At the end of that war, as German troops fled, Fox and the American group stayed behind, convincing the Germans that they were too ill to move, said Fox. Left behind, Fox and the rest of the American POWs waited as the defeated German army passed and allied forces came in. “At about four o’clock in the afternoon,” the American tanks came down, said Fox. “About two hours later the first Jeep came in, and I was sitting on the roof by that time with our guys to see this whole thing. And when the Jeep came in, the first thing I said was ‘My God, they’re fat!’’ The American troops, who were all of normal weight were fat to Fox, he said, because he was so thin.
“I left a skinny, uncertain kid from Brooklyn. And I came home a much different person,” said Fox.
During the war, Fox served as a wartime correspondent for The Voice of America in Korea in 1950. Fox then hosted game shows, The $64,000 Challenge, and The Price is Right.
In 1967, Fox left Wonderama to co-host an adult talk show, The New Yorkers, on WNEW-TV. In 1976 Fox hosted the California-based show Way Out Games, in 1977, he ran children’s programming for NBC, and he also served as a lecturer at the State University of New York Stony Brook in the 1970s and went on to become the chairman of the board for New York-based nonprofit Population Communications International (PCI), which works to improve family planning issues through popular media.
Although Fox’s work in the media industry continued, he is most well known for his years hosting Wonderama. Fox continued to receive letters and emails from adults who grew up watching Wonderama, such as the letter from a woman called Daria. In her letter, Daria wrote of how important Fox and Wonderama were to her and her siblings. “Each time we watched your show..it always gave us a feeling as if we were right there…in the audience with the rest of the children,” read the letter.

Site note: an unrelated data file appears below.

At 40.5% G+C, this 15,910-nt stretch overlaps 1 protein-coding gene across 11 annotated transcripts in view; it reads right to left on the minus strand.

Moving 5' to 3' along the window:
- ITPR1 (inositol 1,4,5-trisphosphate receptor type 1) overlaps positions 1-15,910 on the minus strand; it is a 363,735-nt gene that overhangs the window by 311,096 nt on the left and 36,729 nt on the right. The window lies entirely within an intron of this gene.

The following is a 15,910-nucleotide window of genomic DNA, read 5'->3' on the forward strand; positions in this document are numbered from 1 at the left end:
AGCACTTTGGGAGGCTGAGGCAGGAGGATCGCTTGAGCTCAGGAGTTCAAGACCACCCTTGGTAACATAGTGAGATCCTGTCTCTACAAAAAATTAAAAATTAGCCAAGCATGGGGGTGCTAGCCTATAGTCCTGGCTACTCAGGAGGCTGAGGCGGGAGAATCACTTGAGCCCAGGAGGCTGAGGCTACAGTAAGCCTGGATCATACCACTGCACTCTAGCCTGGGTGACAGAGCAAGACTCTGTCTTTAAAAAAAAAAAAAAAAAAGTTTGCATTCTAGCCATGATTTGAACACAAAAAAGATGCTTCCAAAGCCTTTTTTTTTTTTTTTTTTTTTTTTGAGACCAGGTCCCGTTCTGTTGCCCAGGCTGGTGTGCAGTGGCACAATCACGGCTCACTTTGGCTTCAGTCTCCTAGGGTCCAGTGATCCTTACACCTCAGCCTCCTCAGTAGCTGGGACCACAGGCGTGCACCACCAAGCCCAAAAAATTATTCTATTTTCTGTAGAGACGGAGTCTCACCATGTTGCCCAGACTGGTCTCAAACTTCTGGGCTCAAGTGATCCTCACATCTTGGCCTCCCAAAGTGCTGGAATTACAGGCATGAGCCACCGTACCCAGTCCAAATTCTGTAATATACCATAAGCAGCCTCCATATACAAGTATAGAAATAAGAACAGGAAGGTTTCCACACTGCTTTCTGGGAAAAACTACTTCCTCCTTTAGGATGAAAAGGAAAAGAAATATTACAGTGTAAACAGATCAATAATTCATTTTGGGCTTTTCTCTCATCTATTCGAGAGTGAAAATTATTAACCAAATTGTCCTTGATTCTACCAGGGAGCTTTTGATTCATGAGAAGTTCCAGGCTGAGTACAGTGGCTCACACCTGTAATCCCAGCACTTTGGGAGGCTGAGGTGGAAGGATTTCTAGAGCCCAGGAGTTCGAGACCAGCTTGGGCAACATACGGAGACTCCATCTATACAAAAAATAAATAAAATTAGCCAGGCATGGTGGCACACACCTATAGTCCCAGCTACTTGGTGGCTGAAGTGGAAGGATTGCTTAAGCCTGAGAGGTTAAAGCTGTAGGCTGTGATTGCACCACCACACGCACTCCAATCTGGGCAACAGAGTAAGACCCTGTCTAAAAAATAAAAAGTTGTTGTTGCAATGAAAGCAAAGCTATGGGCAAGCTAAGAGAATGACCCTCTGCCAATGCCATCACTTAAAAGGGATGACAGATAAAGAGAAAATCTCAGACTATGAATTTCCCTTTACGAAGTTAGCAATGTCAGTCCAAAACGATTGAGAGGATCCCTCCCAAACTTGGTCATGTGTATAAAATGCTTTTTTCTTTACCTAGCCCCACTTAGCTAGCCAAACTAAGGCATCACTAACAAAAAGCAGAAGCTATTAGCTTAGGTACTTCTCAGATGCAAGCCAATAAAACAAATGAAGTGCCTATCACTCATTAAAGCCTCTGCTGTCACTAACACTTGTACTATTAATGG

In 2012, Fox’s memoir But You Made The Front Page: Wonderama, War, and a Whole Bunch of Life was published.
“You know, when you have a career that expands from 1947 to 2008, picking out a highlight, I’m tempted to say ‘I’m here.’ That’s the highlight,” said Fox when asked what the highlight of his career in an interview.
“Seriously speaking, I appreciate so much of what I’ve been talking about and I have wonderful memories. I can’t wait to wake up in the morning and figure out what the next page is. Somebody once asked me for an interview ‘what are the fantasies in your life?’ And that stopped me. I said ‘you know, I don’t have any fantasies. The reality of my life has so far exceeded my childhood fantasies. I don’t have fantasies. I have a life.’
When asked, in an interview, how he would like to be remembered, Fox said, “as someone who cared more than just being a television personality or a star, or a producer. Who understood the context. Who also had a profound sense of wonder at the journey he has taken. From that unsuccessful adolescent Brooklyn, to where I’ve come,” said Fox.
“I’d like to be remembered as someone who understood and appreciated the moments as they happened. Not just in retrospect. I knew as I was doing what I was doing how special all of this was,” he added.